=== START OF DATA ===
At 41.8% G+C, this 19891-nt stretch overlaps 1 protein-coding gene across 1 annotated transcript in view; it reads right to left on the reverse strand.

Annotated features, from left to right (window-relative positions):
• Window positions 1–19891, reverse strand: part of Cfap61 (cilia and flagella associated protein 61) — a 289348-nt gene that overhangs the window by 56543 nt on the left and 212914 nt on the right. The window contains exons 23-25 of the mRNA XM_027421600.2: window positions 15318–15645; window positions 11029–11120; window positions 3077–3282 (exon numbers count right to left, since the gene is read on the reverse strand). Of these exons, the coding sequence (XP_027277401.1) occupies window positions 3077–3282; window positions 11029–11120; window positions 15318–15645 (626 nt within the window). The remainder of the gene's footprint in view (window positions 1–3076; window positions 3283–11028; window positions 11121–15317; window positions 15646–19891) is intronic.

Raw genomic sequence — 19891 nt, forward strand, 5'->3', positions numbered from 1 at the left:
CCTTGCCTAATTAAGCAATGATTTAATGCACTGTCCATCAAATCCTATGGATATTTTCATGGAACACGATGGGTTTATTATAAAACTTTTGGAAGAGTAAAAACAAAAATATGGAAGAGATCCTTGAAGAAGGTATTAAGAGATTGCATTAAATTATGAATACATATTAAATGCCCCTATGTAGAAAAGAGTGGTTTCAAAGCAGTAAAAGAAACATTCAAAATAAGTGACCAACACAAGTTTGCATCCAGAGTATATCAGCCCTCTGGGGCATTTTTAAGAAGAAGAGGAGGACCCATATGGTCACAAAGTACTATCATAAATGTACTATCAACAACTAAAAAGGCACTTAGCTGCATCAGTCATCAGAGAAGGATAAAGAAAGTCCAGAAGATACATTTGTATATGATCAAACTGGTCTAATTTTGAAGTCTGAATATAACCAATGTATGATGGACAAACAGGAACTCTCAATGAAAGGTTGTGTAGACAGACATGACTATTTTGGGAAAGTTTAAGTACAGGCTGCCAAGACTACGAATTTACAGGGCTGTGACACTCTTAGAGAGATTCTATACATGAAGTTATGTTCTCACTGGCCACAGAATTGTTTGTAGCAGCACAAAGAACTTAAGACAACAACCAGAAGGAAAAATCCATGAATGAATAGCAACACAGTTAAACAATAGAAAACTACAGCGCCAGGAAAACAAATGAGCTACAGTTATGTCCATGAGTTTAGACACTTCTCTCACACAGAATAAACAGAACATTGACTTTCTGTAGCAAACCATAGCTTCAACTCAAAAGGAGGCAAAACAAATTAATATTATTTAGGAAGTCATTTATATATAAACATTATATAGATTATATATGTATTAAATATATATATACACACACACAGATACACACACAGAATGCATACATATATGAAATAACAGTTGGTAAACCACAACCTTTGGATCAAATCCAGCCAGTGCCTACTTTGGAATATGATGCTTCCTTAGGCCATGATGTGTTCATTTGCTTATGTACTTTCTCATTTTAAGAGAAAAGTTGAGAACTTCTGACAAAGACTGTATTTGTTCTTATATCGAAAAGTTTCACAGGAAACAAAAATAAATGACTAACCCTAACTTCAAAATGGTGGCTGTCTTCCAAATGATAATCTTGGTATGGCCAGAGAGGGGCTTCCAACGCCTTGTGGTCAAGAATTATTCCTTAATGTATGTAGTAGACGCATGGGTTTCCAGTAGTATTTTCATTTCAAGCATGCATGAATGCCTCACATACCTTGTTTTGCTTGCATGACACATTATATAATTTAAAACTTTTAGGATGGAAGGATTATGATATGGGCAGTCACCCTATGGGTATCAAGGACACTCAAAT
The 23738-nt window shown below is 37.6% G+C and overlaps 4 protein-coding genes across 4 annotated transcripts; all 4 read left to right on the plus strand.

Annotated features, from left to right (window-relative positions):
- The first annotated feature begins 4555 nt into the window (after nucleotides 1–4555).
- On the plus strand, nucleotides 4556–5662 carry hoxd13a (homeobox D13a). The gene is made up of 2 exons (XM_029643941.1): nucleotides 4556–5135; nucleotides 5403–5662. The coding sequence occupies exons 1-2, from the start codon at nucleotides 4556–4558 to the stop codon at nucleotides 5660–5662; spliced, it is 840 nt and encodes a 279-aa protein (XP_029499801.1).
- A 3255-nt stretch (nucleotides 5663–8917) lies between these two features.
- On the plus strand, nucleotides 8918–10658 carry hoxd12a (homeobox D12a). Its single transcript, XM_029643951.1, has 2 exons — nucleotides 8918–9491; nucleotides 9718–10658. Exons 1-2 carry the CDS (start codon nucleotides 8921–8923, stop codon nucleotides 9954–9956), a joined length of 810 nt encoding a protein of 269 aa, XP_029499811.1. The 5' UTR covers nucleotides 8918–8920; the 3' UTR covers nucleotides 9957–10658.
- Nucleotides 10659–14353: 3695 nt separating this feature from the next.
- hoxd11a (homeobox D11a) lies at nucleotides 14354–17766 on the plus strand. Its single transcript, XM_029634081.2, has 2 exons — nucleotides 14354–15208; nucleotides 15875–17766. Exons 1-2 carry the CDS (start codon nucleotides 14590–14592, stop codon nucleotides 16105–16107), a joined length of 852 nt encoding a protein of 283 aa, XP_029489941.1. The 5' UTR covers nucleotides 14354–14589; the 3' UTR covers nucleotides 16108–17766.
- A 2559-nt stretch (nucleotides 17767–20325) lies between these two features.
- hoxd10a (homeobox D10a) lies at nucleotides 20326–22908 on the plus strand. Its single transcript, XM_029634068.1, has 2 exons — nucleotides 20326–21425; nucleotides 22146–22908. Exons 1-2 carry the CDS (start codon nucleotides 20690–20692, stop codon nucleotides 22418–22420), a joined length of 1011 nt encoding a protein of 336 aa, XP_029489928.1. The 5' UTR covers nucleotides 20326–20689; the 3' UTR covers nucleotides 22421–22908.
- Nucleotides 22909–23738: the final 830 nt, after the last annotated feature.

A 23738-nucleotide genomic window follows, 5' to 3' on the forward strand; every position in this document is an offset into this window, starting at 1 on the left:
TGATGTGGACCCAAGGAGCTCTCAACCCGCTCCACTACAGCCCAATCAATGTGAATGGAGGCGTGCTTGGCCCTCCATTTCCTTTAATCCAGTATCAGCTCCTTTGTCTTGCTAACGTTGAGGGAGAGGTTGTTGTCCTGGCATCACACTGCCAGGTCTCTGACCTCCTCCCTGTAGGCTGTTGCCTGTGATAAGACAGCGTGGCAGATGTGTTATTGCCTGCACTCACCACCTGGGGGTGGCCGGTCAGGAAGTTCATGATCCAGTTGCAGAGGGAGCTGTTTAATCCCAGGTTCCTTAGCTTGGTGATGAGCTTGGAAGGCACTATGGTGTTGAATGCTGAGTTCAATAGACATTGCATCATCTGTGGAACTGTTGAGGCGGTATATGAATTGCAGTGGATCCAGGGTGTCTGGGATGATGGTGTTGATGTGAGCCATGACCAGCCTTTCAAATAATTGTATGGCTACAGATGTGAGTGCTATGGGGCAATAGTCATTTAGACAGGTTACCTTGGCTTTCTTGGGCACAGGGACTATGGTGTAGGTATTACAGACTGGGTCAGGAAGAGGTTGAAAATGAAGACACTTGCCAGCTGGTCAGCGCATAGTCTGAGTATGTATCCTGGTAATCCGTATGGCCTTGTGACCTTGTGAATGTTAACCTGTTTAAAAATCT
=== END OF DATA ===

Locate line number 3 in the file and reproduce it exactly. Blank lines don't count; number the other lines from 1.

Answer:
• Window positions 1–19891, reverse strand: part of Cfap61 (cilia and flagella associated protein 61) — a 289348-nt gene that overhangs the window by 56543 nt on the left and 212914 nt on the right. The window contains exons 23-25 of the mRNA XM_027421600.2: window positions 15318–15645; window positions 11029–11120; window positions 3077–3282 (exon numbers count right to left, since the gene is read on the reverse strand). Of these exons, the coding sequence (XP_027277401.1) occupies window positions 3077–3282; window positions 11029–11120; window positions 15318–15645 (626 nt within the window). The remainder of the gene's footprint in view (window positions 1–3076; window positions 3283–11028; window positions 11121–15317; window positions 15646–19891) is intronic.